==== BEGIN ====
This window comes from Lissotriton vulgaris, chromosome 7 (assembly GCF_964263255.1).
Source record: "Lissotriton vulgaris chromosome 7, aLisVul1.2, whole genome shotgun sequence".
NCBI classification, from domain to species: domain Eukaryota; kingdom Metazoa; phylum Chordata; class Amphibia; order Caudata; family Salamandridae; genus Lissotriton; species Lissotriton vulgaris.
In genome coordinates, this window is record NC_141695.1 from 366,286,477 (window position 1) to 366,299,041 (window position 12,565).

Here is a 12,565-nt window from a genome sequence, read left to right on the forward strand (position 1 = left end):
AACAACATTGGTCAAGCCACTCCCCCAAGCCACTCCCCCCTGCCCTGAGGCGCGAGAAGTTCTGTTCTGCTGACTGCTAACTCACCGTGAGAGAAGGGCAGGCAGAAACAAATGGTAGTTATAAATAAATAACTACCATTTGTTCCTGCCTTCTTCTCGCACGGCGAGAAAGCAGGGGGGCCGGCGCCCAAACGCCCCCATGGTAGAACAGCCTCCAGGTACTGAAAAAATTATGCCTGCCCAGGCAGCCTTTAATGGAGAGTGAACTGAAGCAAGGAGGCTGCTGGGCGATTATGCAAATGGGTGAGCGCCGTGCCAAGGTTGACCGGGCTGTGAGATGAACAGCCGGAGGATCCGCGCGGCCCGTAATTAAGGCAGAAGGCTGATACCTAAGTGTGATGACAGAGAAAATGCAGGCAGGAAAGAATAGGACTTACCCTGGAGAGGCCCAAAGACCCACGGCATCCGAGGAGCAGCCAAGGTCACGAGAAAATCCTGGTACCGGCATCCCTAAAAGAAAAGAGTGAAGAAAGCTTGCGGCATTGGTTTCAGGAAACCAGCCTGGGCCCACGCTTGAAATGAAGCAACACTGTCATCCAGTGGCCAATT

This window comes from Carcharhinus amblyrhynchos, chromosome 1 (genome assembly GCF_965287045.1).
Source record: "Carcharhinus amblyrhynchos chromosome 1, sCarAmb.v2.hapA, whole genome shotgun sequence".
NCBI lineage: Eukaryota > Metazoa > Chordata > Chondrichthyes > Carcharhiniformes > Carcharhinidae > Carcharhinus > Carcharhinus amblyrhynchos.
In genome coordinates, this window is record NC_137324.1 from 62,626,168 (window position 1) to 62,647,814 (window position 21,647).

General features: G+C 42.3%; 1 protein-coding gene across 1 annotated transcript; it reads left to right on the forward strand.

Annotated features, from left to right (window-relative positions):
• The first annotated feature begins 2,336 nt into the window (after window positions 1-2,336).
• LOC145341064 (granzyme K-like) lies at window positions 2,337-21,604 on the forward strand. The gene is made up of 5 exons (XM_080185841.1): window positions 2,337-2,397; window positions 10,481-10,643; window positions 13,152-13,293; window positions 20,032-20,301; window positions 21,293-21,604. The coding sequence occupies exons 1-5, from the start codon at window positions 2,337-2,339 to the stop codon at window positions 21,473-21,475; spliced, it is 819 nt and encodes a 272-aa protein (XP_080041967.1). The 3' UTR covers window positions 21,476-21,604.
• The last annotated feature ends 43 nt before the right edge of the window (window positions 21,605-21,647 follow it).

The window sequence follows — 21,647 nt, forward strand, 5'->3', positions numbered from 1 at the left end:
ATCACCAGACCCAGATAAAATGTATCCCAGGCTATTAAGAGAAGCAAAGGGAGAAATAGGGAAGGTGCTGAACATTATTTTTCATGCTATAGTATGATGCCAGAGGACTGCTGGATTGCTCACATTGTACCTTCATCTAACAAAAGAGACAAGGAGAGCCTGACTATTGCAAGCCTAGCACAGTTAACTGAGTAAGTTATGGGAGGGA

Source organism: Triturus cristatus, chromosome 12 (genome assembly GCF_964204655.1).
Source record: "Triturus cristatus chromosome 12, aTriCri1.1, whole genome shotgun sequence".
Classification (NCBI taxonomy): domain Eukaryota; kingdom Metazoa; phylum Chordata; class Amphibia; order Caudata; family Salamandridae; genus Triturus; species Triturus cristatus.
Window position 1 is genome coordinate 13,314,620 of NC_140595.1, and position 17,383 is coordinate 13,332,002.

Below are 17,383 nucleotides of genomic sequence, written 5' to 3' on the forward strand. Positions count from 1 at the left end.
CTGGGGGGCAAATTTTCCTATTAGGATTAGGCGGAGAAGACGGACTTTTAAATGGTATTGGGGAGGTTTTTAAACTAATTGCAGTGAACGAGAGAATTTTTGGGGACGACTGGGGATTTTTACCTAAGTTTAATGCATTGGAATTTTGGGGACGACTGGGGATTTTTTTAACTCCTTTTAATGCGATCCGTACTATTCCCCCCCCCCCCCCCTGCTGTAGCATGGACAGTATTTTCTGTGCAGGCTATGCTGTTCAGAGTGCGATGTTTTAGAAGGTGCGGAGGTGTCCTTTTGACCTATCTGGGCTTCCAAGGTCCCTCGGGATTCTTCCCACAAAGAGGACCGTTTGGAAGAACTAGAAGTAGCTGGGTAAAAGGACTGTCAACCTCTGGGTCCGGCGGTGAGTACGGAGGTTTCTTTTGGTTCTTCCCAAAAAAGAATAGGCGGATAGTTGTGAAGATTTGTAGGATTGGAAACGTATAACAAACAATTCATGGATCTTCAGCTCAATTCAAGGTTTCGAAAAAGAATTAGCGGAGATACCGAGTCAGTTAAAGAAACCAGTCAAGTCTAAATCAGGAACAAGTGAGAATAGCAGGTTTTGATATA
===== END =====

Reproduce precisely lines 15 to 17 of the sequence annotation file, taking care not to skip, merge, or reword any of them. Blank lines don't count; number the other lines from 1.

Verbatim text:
• The last annotated feature ends 43 nt before the right edge of the window (window positions 21,605-21,647 follow it).

The window sequence follows — 21,647 nt, forward strand, 5'->3', positions numbered from 1 at the left end:
ATCACCAGACCCAGATAAAATGTATCCCAGGCTATTAAGAGAAGCAAAGGGAGAAATAGGGAAGGTGCTGAACATTATTTTTCATGCTATAGTATGATGCCAGAGGACTGCTGGATTGCTCACATTGTACCTTCATCTAACAAAAGAGACAAGGAGAGCCTGACTATTGCAAGCCTAGCACAGTTAACTGAGTAAGTTATGGGAGGGA